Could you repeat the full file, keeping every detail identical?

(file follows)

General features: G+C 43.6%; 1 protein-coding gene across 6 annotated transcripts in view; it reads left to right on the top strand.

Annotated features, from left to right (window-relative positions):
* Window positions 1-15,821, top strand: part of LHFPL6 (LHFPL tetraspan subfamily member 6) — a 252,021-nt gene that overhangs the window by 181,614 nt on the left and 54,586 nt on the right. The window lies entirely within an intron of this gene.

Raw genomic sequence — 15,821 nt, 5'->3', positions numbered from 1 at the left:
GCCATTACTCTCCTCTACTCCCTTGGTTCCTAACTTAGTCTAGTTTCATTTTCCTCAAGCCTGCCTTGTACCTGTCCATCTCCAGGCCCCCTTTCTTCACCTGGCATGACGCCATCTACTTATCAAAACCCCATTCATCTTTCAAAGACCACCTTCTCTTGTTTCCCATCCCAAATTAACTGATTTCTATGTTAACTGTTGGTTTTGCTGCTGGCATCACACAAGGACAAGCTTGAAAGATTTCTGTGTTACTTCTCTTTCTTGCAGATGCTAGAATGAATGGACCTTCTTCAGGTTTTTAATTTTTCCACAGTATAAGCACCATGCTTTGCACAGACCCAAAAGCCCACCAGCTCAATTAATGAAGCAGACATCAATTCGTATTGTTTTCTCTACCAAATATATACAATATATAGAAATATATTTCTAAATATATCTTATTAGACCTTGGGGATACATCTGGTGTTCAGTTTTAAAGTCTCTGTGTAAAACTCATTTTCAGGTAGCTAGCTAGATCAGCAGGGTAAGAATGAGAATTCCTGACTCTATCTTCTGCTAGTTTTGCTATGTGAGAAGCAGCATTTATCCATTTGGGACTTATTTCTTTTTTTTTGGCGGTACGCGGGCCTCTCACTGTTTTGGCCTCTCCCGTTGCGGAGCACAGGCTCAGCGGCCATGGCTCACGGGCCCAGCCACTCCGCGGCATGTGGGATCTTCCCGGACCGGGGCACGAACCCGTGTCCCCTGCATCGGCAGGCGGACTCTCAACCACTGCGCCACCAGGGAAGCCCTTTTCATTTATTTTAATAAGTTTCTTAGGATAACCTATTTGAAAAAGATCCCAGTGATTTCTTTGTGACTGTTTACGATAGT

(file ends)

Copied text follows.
General features: G+C 43.6%; 1 protein-coding gene across 6 annotated transcripts in view; it reads left to right on the top strand.

Annotated features, from left to right (window-relative positions):
* Window positions 1-15,821, top strand: part of LHFPL6 (LHFPL tetraspan subfamily member 6) — a 252,021-nt gene that overhangs the window by 181,614 nt on the left and 54,586 nt on the right. The window lies entirely within an intron of this gene.

Raw genomic sequence — 15,821 nt, 5'->3', positions numbered from 1 at the left:
GCCATTACTCTCCTCTACTCCCTTGGTTCCTAACTTAGTCTAGTTTCATTTTCCTCAAGCCTGCCTTGTACCTGTCCATCTCCAGGCCCCCTTTCTTCACCTGGCATGACGCCATCTACTTATCAAAACCCCATTCATCTTTCAAAGACCACCTTCTCTTGTTTCCCATCCCAAATTAACTGATTTCTATGTTAACTGTTGGTTTTGCTGCTGGCATCACACAAGGACAAGCTTGAAAGATTTCTGTGTTACTTCTCTTTCTTGCAGATGCTAGAATGAATGGACCTTCTTCAGGTTTTTAATTTTTCCACAGTATAAGCACCATGCTTTGCACAGACCCAAAAGCCCACCAGCTCAATTAATGAAGCAGACATCAATTCGTATTGTTTTCTCTACCAAATATATACAATATATAGAAATATATTTCTAAATATATCTTATTAGACCTTGGGGATACATCTGGTGTTCAGTTTTAAAGTCTCTGTGTAAAACTCATTTTCAGGTAGCTAGCTAGATCAGCAGGGTAAGAATGAGAATTCCTGACTCTATCTTCTGCTAGTTTTGCTATGTGAGAAGCAGCATTTATCCATTTGGGACTTATTTCTTTTTTTTTGGCGGTACGCGGGCCTCTCACTGTTTTGGCCTCTCCCGTTGCGGAGCACAGGCTCAGCGGCCATGGCTCACGGGCCCAGCCACTCCGCGGCATGTGGGATCTTCCCGGACCGGGGCACGAACCCGTGTCCCCTGCATCGGCAGGCGGACTCTCAACCACTGCGCCACCAGGGAAGCCCTTTTCATTTATTTTAATAAGTTTCTTAGGATAACCTATTTGAAAAAGATCCCAGTGATTTCTTTGTGACTGTTTACGATAGT